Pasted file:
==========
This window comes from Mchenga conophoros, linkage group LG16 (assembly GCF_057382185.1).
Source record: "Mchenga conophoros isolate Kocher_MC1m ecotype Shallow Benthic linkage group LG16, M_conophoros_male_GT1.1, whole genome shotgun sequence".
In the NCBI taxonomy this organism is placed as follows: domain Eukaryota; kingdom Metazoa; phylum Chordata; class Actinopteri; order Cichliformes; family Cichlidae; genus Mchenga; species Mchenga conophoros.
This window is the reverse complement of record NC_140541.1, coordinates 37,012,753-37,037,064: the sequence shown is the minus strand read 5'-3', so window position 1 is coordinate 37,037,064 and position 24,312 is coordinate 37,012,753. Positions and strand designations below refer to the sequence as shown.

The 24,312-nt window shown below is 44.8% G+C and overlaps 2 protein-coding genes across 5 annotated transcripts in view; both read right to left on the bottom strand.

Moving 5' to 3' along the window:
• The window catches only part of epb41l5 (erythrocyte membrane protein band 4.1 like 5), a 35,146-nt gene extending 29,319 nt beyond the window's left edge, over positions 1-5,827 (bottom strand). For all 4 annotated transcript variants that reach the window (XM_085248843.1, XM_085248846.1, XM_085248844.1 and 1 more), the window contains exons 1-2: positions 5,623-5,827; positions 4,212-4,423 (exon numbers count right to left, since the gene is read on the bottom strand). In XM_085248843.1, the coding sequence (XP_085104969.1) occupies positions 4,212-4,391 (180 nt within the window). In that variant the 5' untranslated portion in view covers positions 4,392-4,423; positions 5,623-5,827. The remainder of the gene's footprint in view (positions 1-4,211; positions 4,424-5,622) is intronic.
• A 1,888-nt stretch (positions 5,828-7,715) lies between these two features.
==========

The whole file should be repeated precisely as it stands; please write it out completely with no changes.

This window comes from Mchenga conophoros, linkage group LG16 (assembly GCF_057382185.1).
Source record: "Mchenga conophoros isolate Kocher_MC1m ecotype Shallow Benthic linkage group LG16, M_conophoros_male_GT1.1, whole genome shotgun sequence".
In the NCBI taxonomy this organism is placed as follows: domain Eukaryota; kingdom Metazoa; phylum Chordata; class Actinopteri; order Cichliformes; family Cichlidae; genus Mchenga; species Mchenga conophoros.
This window is the reverse complement of record NC_140541.1, coordinates 37,012,753-37,037,064: the sequence shown is the minus strand read 5'-3', so window position 1 is coordinate 37,037,064 and position 24,312 is coordinate 37,012,753. Positions and strand designations below refer to the sequence as shown.

The 24,312-nt window shown below is 44.8% G+C and overlaps 2 protein-coding genes across 5 annotated transcripts in view; both read right to left on the bottom strand.

Moving 5' to 3' along the window:
• The window catches only part of epb41l5 (erythrocyte membrane protein band 4.1 like 5), a 35,146-nt gene extending 29,319 nt beyond the window's left edge, over positions 1-5,827 (bottom strand). For all 4 annotated transcript variants that reach the window (XM_085248843.1, XM_085248846.1, XM_085248844.1 and 1 more), the window contains exons 1-2: positions 5,623-5,827; positions 4,212-4,423 (exon numbers count right to left, since the gene is read on the bottom strand). In XM_085248843.1, the coding sequence (XP_085104969.1) occupies positions 4,212-4,391 (180 nt within the window). In that variant the 5' untranslated portion in view covers positions 4,392-4,423; positions 5,623-5,827. The remainder of the gene's footprint in view (positions 1-4,211; positions 4,424-5,622) is intronic.
• A 1,888-nt stretch (positions 5,828-7,715) lies between these two features.